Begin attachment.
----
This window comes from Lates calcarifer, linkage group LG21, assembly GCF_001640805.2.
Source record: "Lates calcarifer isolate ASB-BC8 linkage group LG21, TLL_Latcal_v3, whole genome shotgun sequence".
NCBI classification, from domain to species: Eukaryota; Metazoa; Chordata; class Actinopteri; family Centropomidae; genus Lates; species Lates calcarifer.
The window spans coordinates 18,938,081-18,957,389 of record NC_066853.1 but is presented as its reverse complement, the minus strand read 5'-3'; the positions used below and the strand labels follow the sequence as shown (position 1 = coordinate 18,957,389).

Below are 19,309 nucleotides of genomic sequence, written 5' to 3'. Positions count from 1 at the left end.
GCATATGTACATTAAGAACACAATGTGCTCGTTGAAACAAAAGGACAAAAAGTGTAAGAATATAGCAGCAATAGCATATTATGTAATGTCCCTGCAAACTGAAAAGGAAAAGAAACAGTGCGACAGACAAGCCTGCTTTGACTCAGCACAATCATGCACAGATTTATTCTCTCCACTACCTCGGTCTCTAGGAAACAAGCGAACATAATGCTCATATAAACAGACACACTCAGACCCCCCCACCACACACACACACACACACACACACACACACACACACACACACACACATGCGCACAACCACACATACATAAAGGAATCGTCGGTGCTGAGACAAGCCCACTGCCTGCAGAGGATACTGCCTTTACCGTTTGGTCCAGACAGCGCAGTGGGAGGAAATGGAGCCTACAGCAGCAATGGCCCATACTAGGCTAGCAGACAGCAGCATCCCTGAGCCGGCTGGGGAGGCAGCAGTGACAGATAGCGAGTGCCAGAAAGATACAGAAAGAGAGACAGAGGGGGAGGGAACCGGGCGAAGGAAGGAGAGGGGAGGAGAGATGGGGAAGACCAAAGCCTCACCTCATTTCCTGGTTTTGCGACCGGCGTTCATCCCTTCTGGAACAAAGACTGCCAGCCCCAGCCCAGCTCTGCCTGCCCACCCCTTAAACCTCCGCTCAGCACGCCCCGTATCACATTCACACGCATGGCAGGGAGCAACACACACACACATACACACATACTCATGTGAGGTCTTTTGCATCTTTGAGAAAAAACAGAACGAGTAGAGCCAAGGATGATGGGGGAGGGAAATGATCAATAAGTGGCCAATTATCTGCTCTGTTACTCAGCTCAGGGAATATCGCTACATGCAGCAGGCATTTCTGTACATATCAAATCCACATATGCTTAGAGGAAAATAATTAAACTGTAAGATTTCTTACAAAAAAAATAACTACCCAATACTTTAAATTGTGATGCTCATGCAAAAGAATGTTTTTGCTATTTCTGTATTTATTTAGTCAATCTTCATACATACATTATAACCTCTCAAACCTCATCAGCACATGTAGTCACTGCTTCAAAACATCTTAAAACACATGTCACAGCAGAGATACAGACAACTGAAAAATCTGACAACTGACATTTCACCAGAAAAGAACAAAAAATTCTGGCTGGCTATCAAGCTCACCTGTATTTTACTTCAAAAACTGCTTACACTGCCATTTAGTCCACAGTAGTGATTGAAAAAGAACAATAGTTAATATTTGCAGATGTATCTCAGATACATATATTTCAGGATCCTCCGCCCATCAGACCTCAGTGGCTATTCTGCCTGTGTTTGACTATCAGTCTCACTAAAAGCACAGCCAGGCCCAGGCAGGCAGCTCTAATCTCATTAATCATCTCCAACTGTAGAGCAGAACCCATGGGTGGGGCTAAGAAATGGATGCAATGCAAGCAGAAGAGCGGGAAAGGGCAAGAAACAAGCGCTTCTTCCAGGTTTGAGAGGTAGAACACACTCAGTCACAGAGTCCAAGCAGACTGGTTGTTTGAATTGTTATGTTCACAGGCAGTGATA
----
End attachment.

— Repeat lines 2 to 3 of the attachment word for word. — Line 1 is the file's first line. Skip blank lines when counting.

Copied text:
Source record: "Lates calcarifer isolate ASB-BC8 linkage group LG21, TLL_Latcal_v3, whole genome shotgun sequence".
NCBI classification, from domain to species: Eukaryota; Metazoa; Chordata; class Actinopteri; family Centropomidae; genus Lates; species Lates calcarifer.